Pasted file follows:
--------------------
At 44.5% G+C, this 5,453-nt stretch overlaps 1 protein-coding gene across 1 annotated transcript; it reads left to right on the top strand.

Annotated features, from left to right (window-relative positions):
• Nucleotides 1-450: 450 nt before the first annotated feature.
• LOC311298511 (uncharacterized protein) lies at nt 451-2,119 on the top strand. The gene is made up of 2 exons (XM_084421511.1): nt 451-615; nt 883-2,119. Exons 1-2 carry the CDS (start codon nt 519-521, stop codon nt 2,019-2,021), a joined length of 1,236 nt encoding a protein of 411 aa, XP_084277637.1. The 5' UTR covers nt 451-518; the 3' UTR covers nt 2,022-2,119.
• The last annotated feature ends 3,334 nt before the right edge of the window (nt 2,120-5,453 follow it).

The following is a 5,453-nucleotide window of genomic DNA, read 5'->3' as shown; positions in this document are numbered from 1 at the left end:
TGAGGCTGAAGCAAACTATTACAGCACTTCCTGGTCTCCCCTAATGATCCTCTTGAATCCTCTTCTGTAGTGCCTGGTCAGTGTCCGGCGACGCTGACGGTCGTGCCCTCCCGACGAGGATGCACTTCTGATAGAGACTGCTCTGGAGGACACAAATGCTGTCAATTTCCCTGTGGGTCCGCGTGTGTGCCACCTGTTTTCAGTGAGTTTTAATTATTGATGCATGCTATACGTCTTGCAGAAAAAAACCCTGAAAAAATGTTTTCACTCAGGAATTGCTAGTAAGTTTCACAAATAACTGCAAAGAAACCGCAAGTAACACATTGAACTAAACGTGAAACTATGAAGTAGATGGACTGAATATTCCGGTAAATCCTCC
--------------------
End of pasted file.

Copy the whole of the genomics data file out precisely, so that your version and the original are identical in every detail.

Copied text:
At 44.5% G+C, this 5,453-nt stretch overlaps 1 protein-coding gene across 1 annotated transcript; it reads left to right on the top strand.

Annotated features, from left to right (window-relative positions):
• Nucleotides 1-450: 450 nt before the first annotated feature.
• LOC311298511 (uncharacterized protein) lies at nt 451-2,119 on the top strand. The gene is made up of 2 exons (XM_084421511.1): nt 451-615; nt 883-2,119. Exons 1-2 carry the CDS (start codon nt 519-521, stop codon nt 2,019-2,021), a joined length of 1,236 nt encoding a protein of 411 aa, XP_084277637.1. The 5' UTR covers nt 451-518; the 3' UTR covers nt 2,022-2,119.
• The last annotated feature ends 3,334 nt before the right edge of the window (nt 2,120-5,453 follow it).

The following is a 5,453-nucleotide window of genomic DNA, read 5'->3' as shown; positions in this document are numbered from 1 at the left end:
TGAGGCTGAAGCAAACTATTACAGCACTTCCTGGTCTCCCCTAATGATCCTCTTGAATCCTCTTCTGTAGTGCCTGGTCAGTGTCCGGCGACGCTGACGGTCGTGCCCTCCCGACGAGGATGCACTTCTGATAGAGACTGCTCTGGAGGACACAAATGCTGTCAATTTCCCTGTGGGTCCGCGTGTGTGCCACCTGTTTTCAGTGAGTTTTAATTATTGATGCATGCTATACGTCTTGCAGAAAAAAACCCTGAAAAAATGTTTTCACTCAGGAATTGCTAGTAAGTTTCACAAATAACTGCAAAGAAACCGCAAGTAACACATTGAACTAAACGTGAAACTATGAAGTAGATGGACTGAATATTCCGGTAAATCCTCC